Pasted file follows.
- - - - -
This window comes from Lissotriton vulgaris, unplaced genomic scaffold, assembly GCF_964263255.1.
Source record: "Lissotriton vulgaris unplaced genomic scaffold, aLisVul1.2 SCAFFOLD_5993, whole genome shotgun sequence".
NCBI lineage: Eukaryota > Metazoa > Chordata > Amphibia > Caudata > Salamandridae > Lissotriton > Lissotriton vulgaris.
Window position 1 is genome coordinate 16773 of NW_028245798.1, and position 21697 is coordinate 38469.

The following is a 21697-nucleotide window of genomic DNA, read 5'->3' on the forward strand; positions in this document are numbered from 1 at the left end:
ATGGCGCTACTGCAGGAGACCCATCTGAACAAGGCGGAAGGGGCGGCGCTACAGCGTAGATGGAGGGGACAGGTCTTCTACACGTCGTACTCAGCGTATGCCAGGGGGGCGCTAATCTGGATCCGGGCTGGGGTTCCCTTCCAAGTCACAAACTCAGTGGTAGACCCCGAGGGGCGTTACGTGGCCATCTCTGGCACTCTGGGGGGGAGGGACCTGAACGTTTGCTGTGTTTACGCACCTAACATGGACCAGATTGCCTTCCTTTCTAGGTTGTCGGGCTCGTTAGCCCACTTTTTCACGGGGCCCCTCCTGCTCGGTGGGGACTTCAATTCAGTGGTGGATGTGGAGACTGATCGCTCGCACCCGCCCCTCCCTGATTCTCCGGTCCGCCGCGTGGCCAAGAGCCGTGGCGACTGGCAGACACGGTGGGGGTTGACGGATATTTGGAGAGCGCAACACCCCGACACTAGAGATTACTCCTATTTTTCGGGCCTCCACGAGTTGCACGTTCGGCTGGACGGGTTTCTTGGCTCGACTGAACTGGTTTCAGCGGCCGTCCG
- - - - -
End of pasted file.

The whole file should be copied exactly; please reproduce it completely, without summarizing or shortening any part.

This window comes from Lissotriton vulgaris, unplaced genomic scaffold, assembly GCF_964263255.1.
Source record: "Lissotriton vulgaris unplaced genomic scaffold, aLisVul1.2 SCAFFOLD_5993, whole genome shotgun sequence".
NCBI lineage: Eukaryota > Metazoa > Chordata > Amphibia > Caudata > Salamandridae > Lissotriton > Lissotriton vulgaris.
Window position 1 is genome coordinate 16773 of NW_028245798.1, and position 21697 is coordinate 38469.

The following is a 21697-nucleotide window of genomic DNA, read 5'->3' on the forward strand; positions in this document are numbered from 1 at the left end:
ATGGCGCTACTGCAGGAGACCCATCTGAACAAGGCGGAAGGGGCGGCGCTACAGCGTAGATGGAGGGGACAGGTCTTCTACACGTCGTACTCAGCGTATGCCAGGGGGGCGCTAATCTGGATCCGGGCTGGGGTTCCCTTCCAAGTCACAAACTCAGTGGTAGACCCCGAGGGGCGTTACGTGGCCATCTCTGGCACTCTGGGGGGGAGGGACCTGAACGTTTGCTGTGTTTACGCACCTAACATGGACCAGATTGCCTTCCTTTCTAGGTTGTCGGGCTCGTTAGCCCACTTTTTCACGGGGCCCCTCCTGCTCGGTGGGGACTTCAATTCAGTGGTGGATGTGGAGACTGATCGCTCGCACCCGCCCCTCCCTGATTCTCCGGTCCGCCGCGTGGCCAAGAGCCGTGGCGACTGGCAGACACGGTGGGGGTTGACGGATATTTGGAGAGCGCAACACCCCGACACTAGAGATTACTCCTATTTTTCGGGCCTCCACGAGTTGCACGTTCGGCTGGACGGGTTTCTTGGCTCGACTGAACTGGTTTCAGCGGCCGTCCG